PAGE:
http://screen.morningstar.com/cef-quick-rank?cefanalysis=availab... 
 

I would explore a CD for 2-2.5% with a 5-10 year term and <= 6 months penalty. I don't know what they are now, but last year I got into Sallie Mae CDs with 2.4% (5 yrs) and 6 months penalty for early termination.

caproperty said:   
prozario said:   
I would not put all $500K into single fund .. put $100K-$200K in CA intermediate, and perhaps put some part of it in CA short term, and mix it up with US Treasury fund  or another state fund.. which you dont pay taxes at fed level (but you pay state tax).    Basically i would split into 3 or 4 funds - easy way to do would be to pick all of them from Vanguard.  Mix it up with term (some short, some int, some long term) and region (state, fed etc).

  
What would you recommend for CA short term? I'm not seeing anything on Vanguard. The only short-term one that looks legit is through PIMCO (PCDIX ) but their fees are much higher than Vanguard. 

  

Sorry didn't realize vanguard doesn't have CA short term.   If you have a broker account where you can buy from any  fund family - noticed Fidelity has one: FCSTX  - seems decent/low fee.  Also note, short term is much less risk, so yield is less too .. around 1%-4% over last 10 years. But on flip side, looking at morning star, it never lost money since 2006.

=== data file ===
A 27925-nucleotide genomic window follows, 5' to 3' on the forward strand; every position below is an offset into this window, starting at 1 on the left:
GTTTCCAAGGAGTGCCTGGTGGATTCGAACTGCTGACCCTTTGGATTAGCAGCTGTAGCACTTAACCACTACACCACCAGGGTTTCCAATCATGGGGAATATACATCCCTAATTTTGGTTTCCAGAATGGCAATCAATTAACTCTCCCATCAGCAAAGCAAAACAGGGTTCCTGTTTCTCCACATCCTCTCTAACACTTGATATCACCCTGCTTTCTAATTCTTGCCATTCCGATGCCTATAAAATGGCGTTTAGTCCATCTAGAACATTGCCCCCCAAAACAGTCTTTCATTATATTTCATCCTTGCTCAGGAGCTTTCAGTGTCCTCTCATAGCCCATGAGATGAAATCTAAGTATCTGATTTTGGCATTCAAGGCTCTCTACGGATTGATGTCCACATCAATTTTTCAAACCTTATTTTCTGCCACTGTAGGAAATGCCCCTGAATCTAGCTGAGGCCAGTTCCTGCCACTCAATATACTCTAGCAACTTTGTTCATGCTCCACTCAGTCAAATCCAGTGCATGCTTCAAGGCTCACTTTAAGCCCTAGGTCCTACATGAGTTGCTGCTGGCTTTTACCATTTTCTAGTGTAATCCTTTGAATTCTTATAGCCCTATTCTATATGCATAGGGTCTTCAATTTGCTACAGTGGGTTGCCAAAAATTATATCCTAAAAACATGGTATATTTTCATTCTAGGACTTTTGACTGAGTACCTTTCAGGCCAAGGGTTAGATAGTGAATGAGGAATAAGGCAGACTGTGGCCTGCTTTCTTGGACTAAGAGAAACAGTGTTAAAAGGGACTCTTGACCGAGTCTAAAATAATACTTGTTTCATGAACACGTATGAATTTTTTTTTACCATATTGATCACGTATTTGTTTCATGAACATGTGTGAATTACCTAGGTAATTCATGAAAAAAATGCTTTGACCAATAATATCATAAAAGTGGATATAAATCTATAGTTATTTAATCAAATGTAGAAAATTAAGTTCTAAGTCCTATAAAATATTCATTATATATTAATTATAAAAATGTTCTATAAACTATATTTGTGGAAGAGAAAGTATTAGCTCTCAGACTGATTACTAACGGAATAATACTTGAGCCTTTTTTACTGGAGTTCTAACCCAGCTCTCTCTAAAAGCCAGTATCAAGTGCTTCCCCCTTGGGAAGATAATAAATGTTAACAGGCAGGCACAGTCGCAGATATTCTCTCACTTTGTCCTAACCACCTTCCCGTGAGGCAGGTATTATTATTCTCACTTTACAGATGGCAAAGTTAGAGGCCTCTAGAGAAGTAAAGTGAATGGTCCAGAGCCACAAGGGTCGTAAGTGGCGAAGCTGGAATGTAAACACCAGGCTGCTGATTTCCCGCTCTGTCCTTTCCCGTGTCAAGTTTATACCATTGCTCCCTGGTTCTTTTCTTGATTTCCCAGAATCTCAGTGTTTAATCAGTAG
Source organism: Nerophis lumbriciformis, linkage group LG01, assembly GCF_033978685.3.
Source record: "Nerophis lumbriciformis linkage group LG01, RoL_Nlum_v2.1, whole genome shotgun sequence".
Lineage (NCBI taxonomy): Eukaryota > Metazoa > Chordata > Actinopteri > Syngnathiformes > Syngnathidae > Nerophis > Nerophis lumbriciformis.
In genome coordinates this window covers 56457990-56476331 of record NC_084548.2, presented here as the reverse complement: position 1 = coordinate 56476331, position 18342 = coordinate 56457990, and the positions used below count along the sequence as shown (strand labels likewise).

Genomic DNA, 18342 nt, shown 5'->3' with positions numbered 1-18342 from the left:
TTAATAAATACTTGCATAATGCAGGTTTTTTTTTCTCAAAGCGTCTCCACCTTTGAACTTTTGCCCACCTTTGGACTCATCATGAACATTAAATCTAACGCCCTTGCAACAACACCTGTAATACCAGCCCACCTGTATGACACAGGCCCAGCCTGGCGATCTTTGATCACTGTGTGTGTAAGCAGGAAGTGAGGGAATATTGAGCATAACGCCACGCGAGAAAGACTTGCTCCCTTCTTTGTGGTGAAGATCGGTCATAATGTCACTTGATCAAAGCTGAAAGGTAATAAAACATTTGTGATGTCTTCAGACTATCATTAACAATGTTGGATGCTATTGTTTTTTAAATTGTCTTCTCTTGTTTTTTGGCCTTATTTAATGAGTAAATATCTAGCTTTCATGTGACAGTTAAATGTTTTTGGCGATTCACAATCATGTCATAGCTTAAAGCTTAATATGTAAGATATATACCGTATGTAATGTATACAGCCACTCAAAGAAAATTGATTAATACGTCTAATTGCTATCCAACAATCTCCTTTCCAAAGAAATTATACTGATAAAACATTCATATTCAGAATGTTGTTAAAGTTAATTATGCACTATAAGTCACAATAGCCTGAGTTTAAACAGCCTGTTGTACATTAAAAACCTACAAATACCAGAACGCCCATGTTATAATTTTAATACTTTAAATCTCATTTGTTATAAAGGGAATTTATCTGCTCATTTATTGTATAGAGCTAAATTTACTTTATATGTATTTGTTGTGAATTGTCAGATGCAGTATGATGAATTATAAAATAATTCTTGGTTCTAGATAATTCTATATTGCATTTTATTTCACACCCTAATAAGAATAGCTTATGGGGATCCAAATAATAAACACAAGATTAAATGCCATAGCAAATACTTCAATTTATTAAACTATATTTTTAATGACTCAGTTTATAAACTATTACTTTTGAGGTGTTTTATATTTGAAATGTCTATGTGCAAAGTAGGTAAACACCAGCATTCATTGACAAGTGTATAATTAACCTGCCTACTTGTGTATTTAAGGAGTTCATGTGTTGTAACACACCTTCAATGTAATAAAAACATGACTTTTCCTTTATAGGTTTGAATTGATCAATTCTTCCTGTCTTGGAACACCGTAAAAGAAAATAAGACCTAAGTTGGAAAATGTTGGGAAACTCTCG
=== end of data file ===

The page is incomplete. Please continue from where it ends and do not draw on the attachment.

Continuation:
prozario said:   
caproperty said:   
prozario said:   
I would not put all $500K into single fund .. put $100K-$200K in CA intermediate, and perhaps put some part of it in CA short term, and mix it up with US Treasury fund  or another state fund.. which you dont pay taxes at fed level (but you pay state tax).    Basically i would split into 3 or 4 funds - easy way to do would be to pick all of them from Vanguard.  Mix it up with term (some short, some int, some long term) and region (state, fed etc).

  
What would you recommend for CA short term? I'm not seeing anything on Vanguard. The only short-term one that looks legit is through PIMCO (PCDIX ) but their fees are much higher than Vanguard. 

  

Sorry didn't realize vanguard doesn't have CA short term.   If you have a broker account where you can buy from any  fund family - noticed Fidelity has one: FCSTX  - seems decent/low fee.  Also note, short term is much less risk, so yield is less too .. around 1%-4% over last 10 years. But on flip side, looking at morning star, it never lost money since 2006.

 

  

Also .. i know you want to avoid CA state tax ... so CA muni fund are best choice.  I know that CA isn't that as great financially .. but i doubt they'll ever let that big state default, fed will always be there for them.  But still - with that much money, I would put some portion of it in another state or pick a US treasury fund.  You want to strike a balance between reducing tax (putting everything in CA funds)  vs. reducing risk (putting some of it in another state or fed fund).

prozario said:   
caproperty said:   I had been stockpiling ~$500k cash for a downpayment on a multi-unit deal but it recently fell through. However, I'm still planning to deploy the cash 3-5 years out from now (maybe sooner if I find a good deal).